The index sank 3 percent today after losing 4.4 percent on March 21 when Gilead Sciences Inc. was asked by Democrats in the U.S. House of Representatives to explain how the company set an $84,000 price for its Sovaldi drug, a hepatitis C treatment.
The Chicago Board Options Exchange Volatility Index, a gauge for U.S. stock volatility, added 0.6 percent to 15.09 today. The index, also known as the VIX, last week fell the most since February, sinking 16 percent.
Yields on Treasury 10-year notes fell 1.5 basis points to 2.73 percent. The U.S. will sell $109 billion in fixed- and floating-rate debt this week, including $32 billion of two-year notes tomorrow.
The Stoxx 600 dropped after it jumped 1.8 percent last week. The number of shares changing hands in Stoxx 600-listed companies was 11 percent lower than the 30-day average for the time of day, according to data compiled by Bloomberg.
Royal KPN NV lost 4.2 percent after Citigroup Inc. downgraded the Dutch telecommunications operator. Deutsche Post AG rose 1.7 percent after a Welt am Sonntag report said Europe’s largest postal service will increase its mail profit target by 60 percent.
Growth in euro-area manufacturing and services stayed close to the fastest since 2011 in March as France strengthened, providing further evidence the region’s recovery is on track. Indexes for manufacturing and services based on surveys of purchasing managers were little changed from February, London-based Markit Economics Ltd. said in a statement.
Ukraine’s foreign minister said the risk of war was growing amid calls from U.S. lawmakers for more Western support for the Kiev government. U.S. officials said Russian troops are massed along virtually the entire Ukrainian border and have about doubled in number from when Moscow’s defense ministry first announced military exercises.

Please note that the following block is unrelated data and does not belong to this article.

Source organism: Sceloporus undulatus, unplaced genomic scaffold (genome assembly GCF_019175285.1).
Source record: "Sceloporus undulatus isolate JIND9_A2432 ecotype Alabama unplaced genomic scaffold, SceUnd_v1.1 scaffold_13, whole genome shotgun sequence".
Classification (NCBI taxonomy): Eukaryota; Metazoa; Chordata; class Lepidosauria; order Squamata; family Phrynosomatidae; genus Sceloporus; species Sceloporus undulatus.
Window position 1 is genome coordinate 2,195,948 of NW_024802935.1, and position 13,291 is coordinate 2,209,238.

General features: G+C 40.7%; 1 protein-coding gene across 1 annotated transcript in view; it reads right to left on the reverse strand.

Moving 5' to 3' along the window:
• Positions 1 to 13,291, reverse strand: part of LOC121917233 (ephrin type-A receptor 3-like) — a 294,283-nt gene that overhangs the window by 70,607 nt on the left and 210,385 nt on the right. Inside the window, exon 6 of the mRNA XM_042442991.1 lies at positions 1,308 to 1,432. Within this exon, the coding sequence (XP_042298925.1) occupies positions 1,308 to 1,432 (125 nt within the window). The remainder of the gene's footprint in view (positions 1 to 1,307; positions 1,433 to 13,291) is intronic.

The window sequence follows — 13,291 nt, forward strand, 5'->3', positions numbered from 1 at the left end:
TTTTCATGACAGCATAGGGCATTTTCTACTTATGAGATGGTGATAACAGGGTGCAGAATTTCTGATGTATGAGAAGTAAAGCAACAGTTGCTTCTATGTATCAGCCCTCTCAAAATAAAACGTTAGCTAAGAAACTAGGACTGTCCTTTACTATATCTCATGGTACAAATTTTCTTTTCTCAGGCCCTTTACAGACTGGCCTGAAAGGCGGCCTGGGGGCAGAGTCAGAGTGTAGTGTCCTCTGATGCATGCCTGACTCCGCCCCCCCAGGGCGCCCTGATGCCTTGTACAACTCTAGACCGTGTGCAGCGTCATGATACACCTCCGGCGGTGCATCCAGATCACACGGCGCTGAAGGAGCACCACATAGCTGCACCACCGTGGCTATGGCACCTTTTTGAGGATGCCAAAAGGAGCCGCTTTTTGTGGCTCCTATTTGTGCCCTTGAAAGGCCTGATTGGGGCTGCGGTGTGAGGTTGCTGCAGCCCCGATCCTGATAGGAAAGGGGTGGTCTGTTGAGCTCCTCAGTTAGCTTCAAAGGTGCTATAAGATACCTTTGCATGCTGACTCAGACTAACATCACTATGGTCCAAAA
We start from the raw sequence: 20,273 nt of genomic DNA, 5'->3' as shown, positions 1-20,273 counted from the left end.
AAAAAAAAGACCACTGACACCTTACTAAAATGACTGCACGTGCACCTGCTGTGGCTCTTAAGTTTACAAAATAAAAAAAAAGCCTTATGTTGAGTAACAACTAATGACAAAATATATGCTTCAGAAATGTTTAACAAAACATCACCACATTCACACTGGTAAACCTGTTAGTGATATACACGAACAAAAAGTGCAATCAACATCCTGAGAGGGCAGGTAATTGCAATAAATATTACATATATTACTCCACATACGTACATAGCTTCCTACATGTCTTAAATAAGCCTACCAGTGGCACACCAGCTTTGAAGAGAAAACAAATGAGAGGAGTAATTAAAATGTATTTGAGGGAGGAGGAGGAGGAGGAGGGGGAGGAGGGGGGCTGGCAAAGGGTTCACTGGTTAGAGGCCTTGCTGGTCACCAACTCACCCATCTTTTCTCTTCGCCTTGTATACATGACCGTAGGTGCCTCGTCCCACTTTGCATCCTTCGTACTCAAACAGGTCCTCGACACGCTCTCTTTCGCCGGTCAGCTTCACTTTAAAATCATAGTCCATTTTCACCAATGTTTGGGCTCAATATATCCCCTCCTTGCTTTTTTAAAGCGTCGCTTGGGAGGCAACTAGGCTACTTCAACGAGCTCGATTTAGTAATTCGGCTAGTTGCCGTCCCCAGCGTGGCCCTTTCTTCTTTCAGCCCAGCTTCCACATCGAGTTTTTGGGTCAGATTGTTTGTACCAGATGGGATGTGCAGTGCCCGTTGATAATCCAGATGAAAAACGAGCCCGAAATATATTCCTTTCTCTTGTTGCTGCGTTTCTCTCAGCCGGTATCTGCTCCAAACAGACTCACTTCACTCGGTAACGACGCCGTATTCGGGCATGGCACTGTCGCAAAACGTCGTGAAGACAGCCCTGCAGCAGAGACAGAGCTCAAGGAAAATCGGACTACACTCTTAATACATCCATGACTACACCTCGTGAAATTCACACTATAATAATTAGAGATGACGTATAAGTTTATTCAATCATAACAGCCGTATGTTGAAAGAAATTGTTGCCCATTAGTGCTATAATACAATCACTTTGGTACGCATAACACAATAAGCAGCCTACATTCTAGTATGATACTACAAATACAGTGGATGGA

Russia’s Micex (INDEXCF) Index fell 0.7 percent, reversing an earlier gain. The ruble advanced 0.4 percent against the dollar.
The euro jumped 0.3 percent to $1.3840. The yen rose 0.1 percent against the dollar, reversing a decline of as much as 0.4 percent.
China’s manufacturing industry weakened for a fifth straight month, according to a preliminary measure for March released today, deepening concern the nation will miss its 7.5 percent growth target this year. The preliminary purchasing managers’ index from HSBC Holdings Plc and Markit Economics was at 48.1, below the 48.7 median estimate of 22 economists surveyed by Bloomberg.
Chinese stocks rebounded from initial losses on speculation that weakening growth will prompt policy makers to reconsider their aversion to broad stimulus measures. “We expect Beijing to launch a series of policy measures to stabilize growth,” Qu Hongbin, Hong Kong-based chief China economist at HSBC, said in a statement.
The MSCI Emerging Markets Index rose for a second day, climbing 1 percent.
Gold for June delivery fell 1.9 percent to $1,311.10 an ounce, the biggest drop since Dec. 19, as the outlook for higher U.S. interest rates damped demand for the precious metal as a store of value.
Silver futures lost 1.2 percent. Palladium climbed to a 31-month high on supply concerns.
Coffee, wheat, corn and soybeans rose at least 1 percent to lead gains in 10 of 24 commodities in the S&P GSCI Index, overshadowing the slump in precious metals to lead the gauge higher.
Wheat futures advanced for the first time in three sessions, rallying 3.1 percent, as dry weather from the U.S. to Europe added to supply concerns amid the threat of trade disruptions with Russia and Ukraine.
U.K. natural gas, the European Union’s benchmark contract, dropped for a sixth day, declining as much as 1.9 percent to 54.50 pence a therm on forecasts for warmer-than-normal weather. Europe gets about a third of its natural gas from Russia, half of it through Ukraine.